From A Second Chicken Soup for the Woman's Soul

Judy’s Birthday

It was a high counsel that I once heard given to a young person, “Always do what you are afraid to do.”

Ralph Waldo Emerson

I’m not sure exactly how or when Judy and I met. All I do know is that when she entered my life, a ray of sunshine broke through the clouds. At a time when my world was shrinking, Judy saw the opposite possibilities and gave me the spark I needed to create a new life . . . a life after multiple sclerosis.

In 1979, I was diagnosed with primary progressive MS. It wasn’t long until I began retreating from all but essential family activities. My energy level was poor. Getting dressed required a two-hour nap. When I could no longer stand up on my own or move myself from place to place, I was devastated. The things I could do for myself were dwindling. My world shrank smaller and smaller by the day. By 1984, I was using a scooter full time because I had no use of my legs or dominant right hand and arm.

But all these changes in my life didn’t scare Judy off, as it did some of my friends. She didn’t care that I couldn’t baby-sit her kids or take my turn driving carpool. She just cared about me and what I was going through.

One of the many things Judy did for me was to encourage me to write. Before raising her own children, she was an English teacher. After reading a couple of things I wrote, Judy saw something that I didn’t see: that I could write. She mentored me and cajoled me through years of self-doubt. Her gentle prodding was always sensitive and understanding. She could see the toll MS was taking on my life. But she didn’t give up on me. So many times she’d help lift me up when I was down. She gave me hope that there was still something important I could do.

It was not surprising that Judy had a wonderful circle of friends, and those friends also accepted me. When Judy was about to turn forty-five years old, her friends wanted to celebrate in a special way. They wanted to drive from our hometown of Madison, Wisconsin, to Milwaukee for lunch and meet two other friends who had recently moved to Milwaukee. The girls wanted me to join them.

My initial response was to say I couldn’t go. Milwaukee was an hour and a half fromMadison, and I could never be gone fromhome that long without using the rest room. No one besides my husband, David, had ever helped me in the rest room before. And who would lift me in and out of the passenger seat of our full-size, wheelchair-accessible van, and help me into my scooter? Only David had ever done that.What if the restaurant everyonewanted to go to wasn’t accessible? And most important, would I be able to handle a whole day of activity without my daily nap?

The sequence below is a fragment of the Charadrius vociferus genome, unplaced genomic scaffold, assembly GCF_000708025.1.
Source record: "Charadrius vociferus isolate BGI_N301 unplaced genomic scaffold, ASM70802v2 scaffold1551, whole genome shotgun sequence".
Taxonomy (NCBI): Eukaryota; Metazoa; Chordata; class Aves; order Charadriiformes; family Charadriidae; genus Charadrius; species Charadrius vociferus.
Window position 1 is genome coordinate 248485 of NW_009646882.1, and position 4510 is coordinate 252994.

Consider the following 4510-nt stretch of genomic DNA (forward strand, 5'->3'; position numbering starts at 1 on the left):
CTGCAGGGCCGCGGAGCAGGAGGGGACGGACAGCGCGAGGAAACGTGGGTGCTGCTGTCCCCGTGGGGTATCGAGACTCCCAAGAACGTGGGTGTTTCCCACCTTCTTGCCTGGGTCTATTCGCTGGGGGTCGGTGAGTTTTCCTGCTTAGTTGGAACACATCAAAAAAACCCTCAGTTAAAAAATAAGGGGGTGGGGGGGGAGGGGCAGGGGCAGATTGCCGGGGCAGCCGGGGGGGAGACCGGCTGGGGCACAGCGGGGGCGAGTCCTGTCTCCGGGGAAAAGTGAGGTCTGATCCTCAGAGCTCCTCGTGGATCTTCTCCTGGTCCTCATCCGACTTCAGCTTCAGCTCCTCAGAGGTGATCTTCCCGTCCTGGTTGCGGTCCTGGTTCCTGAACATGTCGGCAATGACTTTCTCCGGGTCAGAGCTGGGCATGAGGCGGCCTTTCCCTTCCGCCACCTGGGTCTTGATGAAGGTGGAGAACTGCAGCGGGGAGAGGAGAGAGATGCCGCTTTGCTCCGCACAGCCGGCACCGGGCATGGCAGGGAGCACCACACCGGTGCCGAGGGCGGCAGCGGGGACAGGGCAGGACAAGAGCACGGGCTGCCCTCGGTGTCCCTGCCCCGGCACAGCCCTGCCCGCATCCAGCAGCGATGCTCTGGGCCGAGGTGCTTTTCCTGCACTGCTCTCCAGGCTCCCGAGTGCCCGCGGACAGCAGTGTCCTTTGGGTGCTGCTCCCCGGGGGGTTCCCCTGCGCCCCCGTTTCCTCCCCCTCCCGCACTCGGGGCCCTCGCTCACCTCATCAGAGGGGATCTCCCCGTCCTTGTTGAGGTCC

I’musually a positive, upbeat person, but this time, Iwas afraid the adventure would be too much for me. Then Judy called. Her lilting Oklahoma twang always made me smile. She said it wouldn’t be a party without me. They had selected a restaurant that was wheelchair accessible, and it had an accessible rest room. The girls had talked andwould do anything necessary to help me, including helping me in the rest room.Wouldn’t I please reconsider and come along?

For days, I vacillated between going and not going. Then, one by one, the girls called to talk to me about the birthday adventure. The more we talked, the more I began to believe that maybe I could do this. We had shared so much, the girls and I—births, deaths, marital problems, the challenges of raising children, and aging parents. For years, we had been each other’s “family away from home.” These women knew my limits and what they were offering. Why couldn’t I accept it?Was my pride getting in the way?

For years I had been giving up pieces of my life. And once I gave something up, like working, driving, dressing myself, standing, it was gone forever. It never came back. Was this a chance to put something I had lost back in my life?

I think what tipped the balance was my love and respect for my friend Judy. This was something I could do for her. With everyone’s help and encouragement, I was willing to take the risk and join in the celebration.

To prepare, I rested for days prior to the party. When the day arrived, Dave lifted me into the van passenger seat while the girls watched. Then he put the 110-pound Amigo scooter in the back storage area. We talked about how to get me out of the van in Milwaukee and then how to get me back in again for the ride home. Two or three of the women would help me with each of the transfers. Nobody was fazed. Their attitude was, “Tell us what we have to do, and we’ll do it.”We discussed how they would help me in the rest room. Two other women would help with that task. I was glad that everyone was sharing in helping me. I didn’t ever want to be a burden to any one person.

With instructions given, my husband gave me a good-luck kiss, and we were off.

The trip to Milwaukee and the party were a huge success! We laughed, joked, reminisced and made new memories. I returned home tired but exhilarated. I’d had a wonderful time and that night cried tears of happiness because I had done something I never thought I’d be able to do. Giving myself permission to accept the help I needed was the single most important thing I could have done for myself.

It may have been Judy’s birthday, but I was the one who received the greatest gift.

Shelley Peterman Schwarz

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